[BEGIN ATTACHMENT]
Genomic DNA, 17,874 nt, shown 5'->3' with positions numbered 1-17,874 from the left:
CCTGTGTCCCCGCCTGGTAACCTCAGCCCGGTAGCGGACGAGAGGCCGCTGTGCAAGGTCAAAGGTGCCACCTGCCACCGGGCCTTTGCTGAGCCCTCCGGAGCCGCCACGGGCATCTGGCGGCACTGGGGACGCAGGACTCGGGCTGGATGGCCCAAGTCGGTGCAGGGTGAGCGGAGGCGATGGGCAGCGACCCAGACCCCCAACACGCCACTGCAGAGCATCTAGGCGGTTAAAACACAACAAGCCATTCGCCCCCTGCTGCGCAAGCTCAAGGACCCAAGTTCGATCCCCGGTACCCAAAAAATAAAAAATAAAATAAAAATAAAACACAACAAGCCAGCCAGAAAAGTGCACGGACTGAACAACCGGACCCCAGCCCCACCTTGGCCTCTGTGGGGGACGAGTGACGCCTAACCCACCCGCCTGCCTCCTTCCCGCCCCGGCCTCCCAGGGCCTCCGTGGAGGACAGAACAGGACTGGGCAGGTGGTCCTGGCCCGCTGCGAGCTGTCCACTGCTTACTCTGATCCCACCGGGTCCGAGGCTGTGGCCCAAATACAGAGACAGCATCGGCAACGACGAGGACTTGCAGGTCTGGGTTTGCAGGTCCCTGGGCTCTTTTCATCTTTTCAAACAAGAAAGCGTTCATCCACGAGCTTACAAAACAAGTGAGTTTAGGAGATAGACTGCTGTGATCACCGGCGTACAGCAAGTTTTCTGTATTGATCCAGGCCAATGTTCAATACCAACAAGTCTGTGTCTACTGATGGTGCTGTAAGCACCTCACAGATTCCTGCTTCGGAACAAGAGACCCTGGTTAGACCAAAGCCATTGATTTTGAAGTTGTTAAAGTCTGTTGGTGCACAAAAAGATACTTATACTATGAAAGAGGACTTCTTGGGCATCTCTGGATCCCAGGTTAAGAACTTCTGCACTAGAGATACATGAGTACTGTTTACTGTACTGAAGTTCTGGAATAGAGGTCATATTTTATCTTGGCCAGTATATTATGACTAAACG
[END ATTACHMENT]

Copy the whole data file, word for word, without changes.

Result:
Genomic DNA, 17,874 nt, shown 5'->3' with positions numbered 1-17,874 from the left:
CCTGTGTCCCCGCCTGGTAACCTCAGCCCGGTAGCGGACGAGAGGCCGCTGTGCAAGGTCAAAGGTGCCACCTGCCACCGGGCCTTTGCTGAGCCCTCCGGAGCCGCCACGGGCATCTGGCGGCACTGGGGACGCAGGACTCGGGCTGGATGGCCCAAGTCGGTGCAGGGTGAGCGGAGGCGATGGGCAGCGACCCAGACCCCCAACACGCCACTGCAGAGCATCTAGGCGGTTAAAACACAACAAGCCATTCGCCCCCTGCTGCGCAAGCTCAAGGACCCAAGTTCGATCCCCGGTACCCAAAAAATAAAAAATAAAATAAAAATAAAACACAACAAGCCAGCCAGAAAAGTGCACGGACTGAACAACCGGACCCCAGCCCCACCTTGGCCTCTGTGGGGGACGAGTGACGCCTAACCCACCCGCCTGCCTCCTTCCCGCCCCGGCCTCCCAGGGCCTCCGTGGAGGACAGAACAGGACTGGGCAGGTGGTCCTGGCCCGCTGCGAGCTGTCCACTGCTTACTCTGATCCCACCGGGTCCGAGGCTGTGGCCCAAATACAGAGACAGCATCGGCAACGACGAGGACTTGCAGGTCTGGGTTTGCAGGTCCCTGGGCTCTTTTCATCTTTTCAAACAAGAAAGCGTTCATCCACGAGCTTACAAAACAAGTGAGTTTAGGAGATAGACTGCTGTGATCACCGGCGTACAGCAAGTTTTCTGTATTGATCCAGGCCAATGTTCAATACCAACAAGTCTGTGTCTACTGATGGTGCTGTAAGCACCTCACAGATTCCTGCTTCGGAACAAGAGACCCTGGTTAGACCAAAGCCATTGATTTTGAAGTTGTTAAAGTCTGTTGGTGCACAAAAAGATACTTATACTATGAAAGAGGACTTCTTGGGCATCTCTGGATCCCAGGTTAAGAACTTCTGCACTAGAGATACATGAGTACTGTTTACTGTACTGAAGTTCTGGAATAGAGGTCATATTTTATCTTGGCCAGTATATTATGACTAAACG